Long-term outlook after tonsillectomy
A tonsillectomy won’t lower the risk or frequency of problems such as upper respiratory tract infections (the common cold), chest infections, laryngitis, middle-ear infections, sinusitis or nasal allergies. However, it will stop the tonsillitis and allow you to swallow more easily. You will probably lose your bad breath, if that was a problem.
Where to get help
- Your doctor
- Ear, nose and throat specialist
- NURSE-ON-CALL Tel. 1300 60 60 24 – for expert health information and advice (24 hours, 7 days)
Things to remember
- The tonsils sit at the back of the mouth and are part of the body’s immune system.
- The most common cause of tonsillitis is viral infections.
- Operating to take out your tonsils may help if you get frequent infections, but the operation is complicated and may be unsafe.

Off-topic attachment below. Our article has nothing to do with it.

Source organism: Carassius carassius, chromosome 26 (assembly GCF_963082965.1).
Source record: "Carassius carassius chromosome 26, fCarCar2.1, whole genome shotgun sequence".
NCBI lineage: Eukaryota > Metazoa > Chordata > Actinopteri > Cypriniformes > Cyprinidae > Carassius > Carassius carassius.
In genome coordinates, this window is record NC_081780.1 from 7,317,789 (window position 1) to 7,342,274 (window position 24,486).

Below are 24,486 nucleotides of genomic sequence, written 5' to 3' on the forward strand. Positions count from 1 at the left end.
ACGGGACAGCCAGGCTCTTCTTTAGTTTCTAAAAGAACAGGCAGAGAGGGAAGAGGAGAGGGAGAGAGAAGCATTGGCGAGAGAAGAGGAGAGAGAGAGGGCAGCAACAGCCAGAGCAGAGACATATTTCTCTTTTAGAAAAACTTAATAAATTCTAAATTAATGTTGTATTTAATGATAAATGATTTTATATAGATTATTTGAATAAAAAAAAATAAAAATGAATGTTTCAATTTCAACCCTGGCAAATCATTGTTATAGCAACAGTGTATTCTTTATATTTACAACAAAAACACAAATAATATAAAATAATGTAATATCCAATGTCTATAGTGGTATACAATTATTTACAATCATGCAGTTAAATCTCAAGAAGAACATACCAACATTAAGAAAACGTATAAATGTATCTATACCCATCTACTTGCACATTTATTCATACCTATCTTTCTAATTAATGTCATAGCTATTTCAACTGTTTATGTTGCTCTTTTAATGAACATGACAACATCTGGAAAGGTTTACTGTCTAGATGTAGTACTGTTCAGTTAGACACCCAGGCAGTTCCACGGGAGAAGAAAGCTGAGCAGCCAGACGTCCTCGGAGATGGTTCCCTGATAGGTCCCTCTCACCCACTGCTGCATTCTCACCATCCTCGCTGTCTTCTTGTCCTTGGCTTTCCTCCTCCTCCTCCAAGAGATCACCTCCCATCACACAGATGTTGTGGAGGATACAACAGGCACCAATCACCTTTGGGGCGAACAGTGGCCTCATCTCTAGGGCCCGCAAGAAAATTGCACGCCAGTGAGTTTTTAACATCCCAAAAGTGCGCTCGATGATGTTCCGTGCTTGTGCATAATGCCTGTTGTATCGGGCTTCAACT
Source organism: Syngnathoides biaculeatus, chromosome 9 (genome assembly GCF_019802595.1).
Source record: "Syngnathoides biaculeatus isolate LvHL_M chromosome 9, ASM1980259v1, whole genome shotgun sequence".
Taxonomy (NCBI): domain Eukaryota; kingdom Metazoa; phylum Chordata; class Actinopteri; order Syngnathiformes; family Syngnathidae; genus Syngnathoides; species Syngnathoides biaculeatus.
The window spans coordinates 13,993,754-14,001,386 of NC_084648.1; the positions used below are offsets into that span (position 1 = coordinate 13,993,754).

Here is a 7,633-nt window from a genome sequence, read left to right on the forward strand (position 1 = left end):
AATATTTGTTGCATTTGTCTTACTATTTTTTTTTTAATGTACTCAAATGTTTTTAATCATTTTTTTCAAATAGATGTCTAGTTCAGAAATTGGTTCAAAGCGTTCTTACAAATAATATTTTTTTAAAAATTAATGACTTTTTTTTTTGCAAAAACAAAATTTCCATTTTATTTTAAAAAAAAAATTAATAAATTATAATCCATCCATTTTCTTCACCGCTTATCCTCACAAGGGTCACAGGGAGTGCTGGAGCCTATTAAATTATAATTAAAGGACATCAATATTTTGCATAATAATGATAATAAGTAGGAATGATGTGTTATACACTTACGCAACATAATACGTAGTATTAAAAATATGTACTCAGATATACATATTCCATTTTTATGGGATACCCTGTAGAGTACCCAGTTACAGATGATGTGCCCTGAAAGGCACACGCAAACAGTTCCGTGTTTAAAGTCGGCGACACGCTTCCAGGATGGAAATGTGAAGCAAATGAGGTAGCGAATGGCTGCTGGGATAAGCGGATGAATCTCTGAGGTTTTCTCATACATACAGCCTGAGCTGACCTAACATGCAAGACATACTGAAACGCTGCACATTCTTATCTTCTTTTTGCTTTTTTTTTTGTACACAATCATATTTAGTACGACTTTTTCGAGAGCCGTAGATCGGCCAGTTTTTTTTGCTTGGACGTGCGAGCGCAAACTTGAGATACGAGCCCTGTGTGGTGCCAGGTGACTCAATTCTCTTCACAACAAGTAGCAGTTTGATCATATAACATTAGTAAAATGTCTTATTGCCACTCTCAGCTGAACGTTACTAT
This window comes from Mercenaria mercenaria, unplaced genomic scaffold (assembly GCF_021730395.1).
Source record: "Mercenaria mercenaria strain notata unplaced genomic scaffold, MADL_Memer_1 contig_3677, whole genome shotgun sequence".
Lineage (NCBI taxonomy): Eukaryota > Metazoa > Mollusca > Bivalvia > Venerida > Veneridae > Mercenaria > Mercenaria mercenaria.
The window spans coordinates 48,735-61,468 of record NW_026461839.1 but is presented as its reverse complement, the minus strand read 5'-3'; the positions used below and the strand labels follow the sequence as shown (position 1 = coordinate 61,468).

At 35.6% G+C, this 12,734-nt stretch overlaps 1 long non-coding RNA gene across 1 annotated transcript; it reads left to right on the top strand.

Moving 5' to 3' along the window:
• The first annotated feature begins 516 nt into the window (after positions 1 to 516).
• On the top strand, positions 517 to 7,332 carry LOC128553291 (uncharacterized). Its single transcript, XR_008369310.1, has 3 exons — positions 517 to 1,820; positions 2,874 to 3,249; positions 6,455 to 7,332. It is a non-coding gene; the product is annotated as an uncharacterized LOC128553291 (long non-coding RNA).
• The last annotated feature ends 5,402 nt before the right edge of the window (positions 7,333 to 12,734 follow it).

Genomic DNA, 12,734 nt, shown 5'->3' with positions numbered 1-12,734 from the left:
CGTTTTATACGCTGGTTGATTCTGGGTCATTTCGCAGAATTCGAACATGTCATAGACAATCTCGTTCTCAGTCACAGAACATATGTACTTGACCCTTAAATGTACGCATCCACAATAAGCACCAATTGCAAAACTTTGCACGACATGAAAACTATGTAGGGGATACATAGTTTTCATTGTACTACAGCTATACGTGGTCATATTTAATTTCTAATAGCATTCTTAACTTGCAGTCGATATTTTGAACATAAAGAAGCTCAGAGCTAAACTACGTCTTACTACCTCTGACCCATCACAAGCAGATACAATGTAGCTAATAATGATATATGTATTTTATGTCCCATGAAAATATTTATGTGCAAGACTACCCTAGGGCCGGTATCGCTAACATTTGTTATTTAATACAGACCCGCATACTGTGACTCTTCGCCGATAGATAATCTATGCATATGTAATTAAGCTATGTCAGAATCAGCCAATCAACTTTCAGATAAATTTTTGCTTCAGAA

- After tonsillectomy, your sore throat may last for two to three weeks, but try to get back to your normal diet as soon as possible – avoid sticking to jelly and ice-cream.
This page has been produced in consultation with and approved by:
Better Health Channel - (need new cp)
Content on this website is provided for education and information purposes only. Information about a therapy, service, product or treatment does not imply endorsement and is not intended to replace advice from your doctor or other registered health professional. Content has been prepared for Victorian residents and wider Australian audiences, and was accurate at the time of publication. Readers should note that, over time, currency and completeness of the information may change. All users are urged to always seek advice from a registered health care professional for diagnosis and answers to their medical questions.